In the words of French artist Henri Matisse, “Creativity takes courage.” Following the recent wave of terror that unleashed in the country, the city of Lahore seemed to have risen from the ashes with resolute bravado on the fifth edition of the Lahore Literary Festival. The fate of the event was hanging on a tight rope till the very end – its venue being finalized just on the eve of the festival. The modestly attended event saw a mix of notable local and international speakers who graced the immaculate halls and canopies of the Faletti’s hotel with panache.
The lineup of guests included: Michael Palin, Ayesha Jalal, William Dalrymple, Zehra Nigah, Teju Cole, Mohsin Hamid, Daniyal Mueenuddin and Kamila Shamsie, among others.
Digging Deep: Crossing Far was a morning session led by a panel consisting of artists who discussed a project that captures the various dimensions of World War I. The panel of artists consisting of Risham Syed, Elke Falat, Julie Tieke, Muzammil Ruheel and Ali Usman, discussed in particular the plight of war prisoners and their personal experiences. The artists discussed their individual installations via pictorial slides and the angle they had focused on in the context of the War. Risham Syed talked about her interest in the Kaala Paani prison, based on the stories she had heard as a child which propelled her to dig into visceral archives that helped shape her work. Muzammil’s work, on the other hand, personified a passionate romance between a prisoner and his love interest and the ordeal surrounding their means of communication.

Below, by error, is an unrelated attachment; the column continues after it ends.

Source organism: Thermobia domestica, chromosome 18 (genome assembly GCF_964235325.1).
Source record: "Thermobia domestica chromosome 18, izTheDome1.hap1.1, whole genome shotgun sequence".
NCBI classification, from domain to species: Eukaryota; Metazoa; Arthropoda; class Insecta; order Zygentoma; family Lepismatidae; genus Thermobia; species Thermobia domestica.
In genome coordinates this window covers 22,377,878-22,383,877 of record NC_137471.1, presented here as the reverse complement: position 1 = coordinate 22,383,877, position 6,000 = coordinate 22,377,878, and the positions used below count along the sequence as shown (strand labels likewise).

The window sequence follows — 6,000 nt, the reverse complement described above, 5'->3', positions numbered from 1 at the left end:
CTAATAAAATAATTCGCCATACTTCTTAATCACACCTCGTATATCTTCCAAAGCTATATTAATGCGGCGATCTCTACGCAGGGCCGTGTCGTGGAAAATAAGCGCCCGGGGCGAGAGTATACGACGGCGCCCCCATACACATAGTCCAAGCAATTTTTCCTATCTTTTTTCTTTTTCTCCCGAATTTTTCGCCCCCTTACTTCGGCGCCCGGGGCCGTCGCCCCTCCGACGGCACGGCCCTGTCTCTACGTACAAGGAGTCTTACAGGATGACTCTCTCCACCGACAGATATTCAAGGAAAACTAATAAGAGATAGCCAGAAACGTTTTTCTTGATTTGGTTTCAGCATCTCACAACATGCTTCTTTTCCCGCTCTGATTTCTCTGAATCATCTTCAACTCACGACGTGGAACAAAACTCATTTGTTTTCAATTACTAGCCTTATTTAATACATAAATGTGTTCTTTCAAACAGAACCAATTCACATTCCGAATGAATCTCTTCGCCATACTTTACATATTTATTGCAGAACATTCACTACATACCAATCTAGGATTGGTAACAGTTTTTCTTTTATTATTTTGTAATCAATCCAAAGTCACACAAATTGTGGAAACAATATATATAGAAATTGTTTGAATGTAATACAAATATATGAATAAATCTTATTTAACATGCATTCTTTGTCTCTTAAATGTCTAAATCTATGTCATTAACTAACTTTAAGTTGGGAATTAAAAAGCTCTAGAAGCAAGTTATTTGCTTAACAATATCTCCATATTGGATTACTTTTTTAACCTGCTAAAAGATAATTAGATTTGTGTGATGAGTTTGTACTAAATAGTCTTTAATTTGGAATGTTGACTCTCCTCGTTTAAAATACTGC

Award-winning Pakistani author Mohsin Hamid, who is a regular presence at the perennial event, joined two sessions; one with Nigerian writer Teju Cole and another with Dwight Garner as part of the launch of his new book. Hamid’s first session with Cole on Who Belongs Where treaded on identity and race in light of the trajectory of global politics. The session was peppered with references to the writers’ works and explored the ramifications of the post-Trump world – seemingly a running theme which surfaced in most of the sessions. Cole’s unabashed irreverence and punchy one-liners made the session a treat to attend as he described in bold assertions, how Trump’s victory is a triumph of white supremacy in America. Contrasting Obama with Trump, he referred to the former black president as “expanding the American imperial project, but in an elegant manner.” He also went on to underscore in his tongue-in-cheek manner, how the white male has a penchant for the idea of ‘identity’: “White people love identity. Most of the books you see in the library on identity are written by white males!” The conversation also ventured into the dynamics of cities as entities, a topic that often resonates in Mohsin Hamid’s work and interviews.